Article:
Financing the next stage of your business growth

 

Growing Strains

50% of startup businesses fail in the first five years. There’s no doubt that several complex factors contribute to those failures – from a poorly executed business plan to external issues beyond the business owner’s control – but lack of funding, and the inability to invest in the next stage of a company’s growth, should never be the reason for a startup business not realising their full potential.

Our video series, Growing Strains, talks to the founders of a number of UK based companies and provides unique insights into the journey these businesses took to transform from fledgling startups to profitable high-growth brands.

And one of the key insights shared by them, one which significantly contributed to their ability to move the business forward and grow, was having access to funding at exactly the right time. Funding to expand their teams, buy more equipment, invest in their marketing activities, get bigger premises and to buy the best tech to ensure their teams were operating at maximum efficiency. 

We’re looking at some of the funding options available to businesses, whether they’re an ambitious new startup or a more established SME looking to reach the next stage of their growth.

Seed Capital

Seed capital is an early source of investment. You’ll need this once you’ve identified a clear market and now want to get your business off the ground. This funding generally covers the initial costs of a startup, from beginning to develop ideas and creating a proposition to buying stock and equipment. It’s usually obtained from more informal sources such as:

  1. Personal savings
  2. Remortgage of your home
  3. Bank loans
  4. Loans from family members or friends

Once you’ve secured your seed capital, are up and running and trading  they’ll come a time when you’ll start looking at the next stage of growth for your business. It’s at this stage that you’ll likely want to explore more formal forms of funding.

Business Lease Packages

Buying the best hardware, like Apple products, isn’t cheap. But as with most premium brands, the short-term hit on the budget will pay long-term benefits as cutting-edge tech lasts longer and performs better.

You’ll want to make sure you’re getting expert advice for the type of lease your company needs so speak with a Credit Broker (always checking that they’re registered with the Financial Conduct Authority). They can introduce you to commercial lenders who’ll put together the right finance package for you to lease your hardware – taking into account your appetite for actually owning the hardware at the end of the lease period or whether you’re happy to churn and buy new again.

There are several leasing options available, including:

Hire Purchase
Hire purchase is a way to buy assets by paying in instalments over time. With hire purchase, you legally own the item once all the instalments have been paid.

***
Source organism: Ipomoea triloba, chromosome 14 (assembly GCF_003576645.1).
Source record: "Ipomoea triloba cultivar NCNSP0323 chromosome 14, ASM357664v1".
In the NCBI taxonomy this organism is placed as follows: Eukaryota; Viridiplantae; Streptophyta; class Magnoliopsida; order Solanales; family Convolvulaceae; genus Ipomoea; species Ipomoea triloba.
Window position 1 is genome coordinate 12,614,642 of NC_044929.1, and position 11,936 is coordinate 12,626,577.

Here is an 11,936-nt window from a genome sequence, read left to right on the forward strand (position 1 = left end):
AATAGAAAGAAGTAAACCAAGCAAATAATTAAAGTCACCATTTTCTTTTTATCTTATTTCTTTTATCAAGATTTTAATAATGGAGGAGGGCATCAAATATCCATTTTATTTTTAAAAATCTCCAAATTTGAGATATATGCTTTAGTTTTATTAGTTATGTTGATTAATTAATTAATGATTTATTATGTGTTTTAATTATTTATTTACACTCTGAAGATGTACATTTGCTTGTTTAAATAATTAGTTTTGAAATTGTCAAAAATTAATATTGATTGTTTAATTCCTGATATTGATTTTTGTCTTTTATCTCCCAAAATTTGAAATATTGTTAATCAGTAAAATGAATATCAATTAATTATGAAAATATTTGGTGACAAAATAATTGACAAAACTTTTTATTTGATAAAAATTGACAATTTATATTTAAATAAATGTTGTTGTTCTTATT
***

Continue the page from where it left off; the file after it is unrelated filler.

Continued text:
Finance Lease
A finance lease is a type of equipment lease where the customer rents an asset for most of the item’s useful life. Finance leases are sometimes also known as capital leases.

Operating Lease
An operating lease is slightly different from a finance lease as the customer rents the asset for a fraction of the item’s useful life. An operating lease might also be known as business contract hire, particularly if it relates to commercial vehicles.

Leasing not only cuts down on your capital expenditure but often includes project fees for implementing the new hardware and the cost of your actual IT Support Contract, depending on the ratio of hardware to professional services.

Whichever finance option you choose, you won’t have to compromise on quality or innovation because of budget constraints.

Watch our latest Growing Strains instalment to see how important it was for A2V to invest in their tech.

Angel Investors

The next stage of investing usually comes in the form of Angel investors. An Angel investor is a high-net-worth individual who provides financial backing for small startups or entrepreneurs, in exchange for a minority stake in the company.

Much like what we see on BBC’s Dragon’s Den, Angel investors tend to be entrepreneurs themselves with extensive experience in the business world. They would normally need to see evidence of your company’s growth potential and a sound, honest business plan and in return their financial backing helps with the following:

  1. Developing and scaling up your business
  2. Increasing funding for product development and marketing
  3. Expanding your team

Venture Capital

This form of investment comes from firms who leverage personal and institutional capital to purchase stakes in high-growth businesses. Venture capital (VC) firms are the largest providers of equity funding for early-stage businesses in the UK, and they’re the next step for businesses looking to level up.

Similarly to Angel investors, VC firms invest in companies in exchange for equity. However, they’re often inundated with investment opportunities, and with so much noise to cut through it can be hard to get noticed.

For brands who successfully secure venture capital funding, they can use this investment to scale their business by:

  • – Developing new products
  • – Expanding into new markets including international development
  • – Acquiring other companies

So from seed capital to venture capital, there’s a different investment opportunity for every stage of your business.

If your business is at the stage where you now need new technology then speak to us. Dr Logic is registered with the FCA as a credit broker – we believe to fully support our clients we need to understand their funding challenges as much as we understand their tech needs.

Watch our Growing Strains video series to see how high-growth businesses have overcome challenges to level up.

We are looking to partner with ambitious
like-minded brands

If this is you get in touch!